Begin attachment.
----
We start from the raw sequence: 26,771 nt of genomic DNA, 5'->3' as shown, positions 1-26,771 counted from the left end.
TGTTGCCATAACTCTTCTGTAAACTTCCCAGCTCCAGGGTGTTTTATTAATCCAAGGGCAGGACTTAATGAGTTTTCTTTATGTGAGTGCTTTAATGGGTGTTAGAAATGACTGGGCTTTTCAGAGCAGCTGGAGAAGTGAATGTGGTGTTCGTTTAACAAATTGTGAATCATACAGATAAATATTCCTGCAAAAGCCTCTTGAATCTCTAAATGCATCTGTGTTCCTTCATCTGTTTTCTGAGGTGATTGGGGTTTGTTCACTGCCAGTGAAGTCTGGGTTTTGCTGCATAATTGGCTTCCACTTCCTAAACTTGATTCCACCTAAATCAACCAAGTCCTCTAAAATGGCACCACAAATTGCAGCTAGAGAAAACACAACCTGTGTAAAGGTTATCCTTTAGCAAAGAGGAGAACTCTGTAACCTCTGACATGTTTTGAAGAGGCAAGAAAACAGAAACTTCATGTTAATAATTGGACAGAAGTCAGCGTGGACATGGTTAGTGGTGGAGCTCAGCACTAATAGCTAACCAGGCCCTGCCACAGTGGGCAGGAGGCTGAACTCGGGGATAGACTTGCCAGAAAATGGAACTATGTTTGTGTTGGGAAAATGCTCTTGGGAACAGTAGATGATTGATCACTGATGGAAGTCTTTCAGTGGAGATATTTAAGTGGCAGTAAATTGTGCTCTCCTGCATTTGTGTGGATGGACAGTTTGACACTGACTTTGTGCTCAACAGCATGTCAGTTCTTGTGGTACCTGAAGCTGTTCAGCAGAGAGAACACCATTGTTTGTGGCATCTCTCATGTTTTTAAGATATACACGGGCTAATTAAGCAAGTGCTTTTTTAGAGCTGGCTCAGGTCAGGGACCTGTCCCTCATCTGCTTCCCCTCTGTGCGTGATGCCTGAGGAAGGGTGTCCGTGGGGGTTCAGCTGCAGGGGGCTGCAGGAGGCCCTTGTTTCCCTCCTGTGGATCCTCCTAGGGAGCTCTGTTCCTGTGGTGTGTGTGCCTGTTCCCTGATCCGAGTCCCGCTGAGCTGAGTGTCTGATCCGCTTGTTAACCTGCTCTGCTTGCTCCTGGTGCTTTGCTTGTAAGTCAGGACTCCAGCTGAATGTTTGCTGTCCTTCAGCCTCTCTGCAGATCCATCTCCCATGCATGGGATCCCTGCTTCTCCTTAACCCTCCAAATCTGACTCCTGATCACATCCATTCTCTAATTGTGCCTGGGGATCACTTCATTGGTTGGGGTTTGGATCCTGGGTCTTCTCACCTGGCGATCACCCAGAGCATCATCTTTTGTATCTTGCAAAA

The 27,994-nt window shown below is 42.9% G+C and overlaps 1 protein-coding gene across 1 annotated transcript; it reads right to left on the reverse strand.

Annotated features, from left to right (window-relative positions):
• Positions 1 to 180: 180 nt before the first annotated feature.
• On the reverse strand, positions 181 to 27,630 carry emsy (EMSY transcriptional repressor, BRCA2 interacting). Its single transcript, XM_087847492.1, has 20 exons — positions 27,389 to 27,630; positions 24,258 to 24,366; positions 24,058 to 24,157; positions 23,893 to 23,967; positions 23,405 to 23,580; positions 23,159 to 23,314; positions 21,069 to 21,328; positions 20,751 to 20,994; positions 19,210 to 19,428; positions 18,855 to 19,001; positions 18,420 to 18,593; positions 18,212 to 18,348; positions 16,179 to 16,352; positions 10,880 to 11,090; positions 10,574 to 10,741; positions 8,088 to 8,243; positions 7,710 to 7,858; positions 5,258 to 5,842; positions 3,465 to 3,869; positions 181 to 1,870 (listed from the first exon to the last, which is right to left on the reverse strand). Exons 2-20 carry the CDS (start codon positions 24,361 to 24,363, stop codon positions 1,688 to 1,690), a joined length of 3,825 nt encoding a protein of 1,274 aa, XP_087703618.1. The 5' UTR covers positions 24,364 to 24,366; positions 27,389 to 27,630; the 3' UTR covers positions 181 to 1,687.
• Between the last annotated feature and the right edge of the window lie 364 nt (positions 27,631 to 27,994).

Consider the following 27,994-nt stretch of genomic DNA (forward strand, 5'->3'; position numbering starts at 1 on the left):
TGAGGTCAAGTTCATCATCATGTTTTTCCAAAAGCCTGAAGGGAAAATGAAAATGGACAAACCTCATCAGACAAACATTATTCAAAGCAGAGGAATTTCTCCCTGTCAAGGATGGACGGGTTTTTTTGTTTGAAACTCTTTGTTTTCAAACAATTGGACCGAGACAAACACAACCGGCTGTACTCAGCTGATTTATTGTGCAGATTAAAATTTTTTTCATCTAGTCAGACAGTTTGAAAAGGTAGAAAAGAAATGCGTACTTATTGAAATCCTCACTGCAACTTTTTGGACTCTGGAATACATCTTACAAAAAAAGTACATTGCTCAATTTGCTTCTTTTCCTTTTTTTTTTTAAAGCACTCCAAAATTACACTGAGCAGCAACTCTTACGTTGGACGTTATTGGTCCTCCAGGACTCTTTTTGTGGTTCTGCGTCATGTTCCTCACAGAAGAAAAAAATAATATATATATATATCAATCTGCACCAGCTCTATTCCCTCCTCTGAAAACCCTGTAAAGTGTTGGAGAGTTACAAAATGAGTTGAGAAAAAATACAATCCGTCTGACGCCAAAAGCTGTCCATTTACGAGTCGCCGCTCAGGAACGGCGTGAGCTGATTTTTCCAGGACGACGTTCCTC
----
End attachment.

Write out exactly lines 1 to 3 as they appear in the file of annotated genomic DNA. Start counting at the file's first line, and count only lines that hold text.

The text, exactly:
We start from the raw sequence: 26,771 nt of genomic DNA, 5'->3' as shown, positions 1-26,771 counted from the left end.
TGTTGCCATAACTCTTCTGTAAACTTCCCAGCTCCAGGGTGTTTTATTAATCCAAGGGCAGGACTTAATGAGTTTTCTTTATGTGAGTGCTTTAATGGGTGTTAGAAATGACTGGGCTTTTCAGAGCAGCTGGAGAAGTGAATGTGGTGTTCGTTTAACAAATTGTGAATCATACAGATAAATATTCCTGCAAAAGCCTCTTGAATCTCTAAATGCATCTGTGTTCCTTCATCTGTTTTCTGAGGTGATTGGGGTTTGTTCACTGCCAGTGAAGTCTGGGTTTTGCTGCATAATTGGCTTCCACTTCCTAAACTTGATTCCACCTAAATCAACCAAGTCCTCTAAAATGGCACCACAAATTGCAGCTAGAGAAAACACAACCTGTGTAAAGGTTATCCTTTAGCAAAGAGGAGAACTCTGTAACCTCTGACATGTTTTGAAGAGGCAAGAAAACAGAAACTTCATGTTAATAATTGGACAGAAGTCAGCGTGGACATGGTTAGTGGTGGAGCTCAGCACTAATAGCTAACCAGGCCCTGCCACAGTGGGCAGGAGGCTGAACTCGGGGATAGACTTGCCAGAAAATGGAACTATGTTTGTGTTGGGAAAATGCTCTTGGGAACAGTAGATGATTGATCACTGATGGAAGTCTTTCAGTGGAGATATTTAAGTGGCAGTAAATTGTGCTCTCCTGCATTTGTGTGGATGGACAGTTTGACACTGACTTTGTGCTCAACAGCATGTCAGTTCTTGTGGTACCTGAAGCTGTTCAGCAGAGAGAACACCATTGTTTGTGGCATCTCTCATGTTTTTAAGATATACACGGGCTAATTAAGCAAGTGCTTTTTTAGAGCTGGCTCAGGTCAGGGACCTGTCCCTCATCTGCTTCCCCTCTGTGCGTGATGCCTGAGGAAGGGTGTCCGTGGGGGTTCAGCTGCAGGGGGCTGCAGGAGGCCCTTGTTTCCCTCCTGTGGATCCTCCTAGGGAGCTCTGTTCCTGTGGTGTGTGTGCCTGTTCCCTGATCCGAGTCCCGCTGAGCTGAGTGTCTGATCCGCTTGTTAACCTGCTCTGCTTGCTCCTGGTGCTTTGCTTGTAAGTCAGGACTCCAGCTGAATGTTTGCTGTCCTTCAGCCTCTCTGCAGATCCATCTCCCATGCATGGGATCCCTGCTTCTCCTTAACCCTCCAAATCTGACTCCTGATCACATCCATTCTCTAATTGTGCCTGGGGATCACTTCATTGGTTGGGGTTTGGATCCTGGGTCTTCTCACCTGGCGATCACCCAGAGCATCATCTTTTGTATCTTGCAAAA

The 27,994-nt window shown below is 42.9% G+C and overlaps 1 protein-coding gene across 1 annotated transcript; it reads right to left on the reverse strand.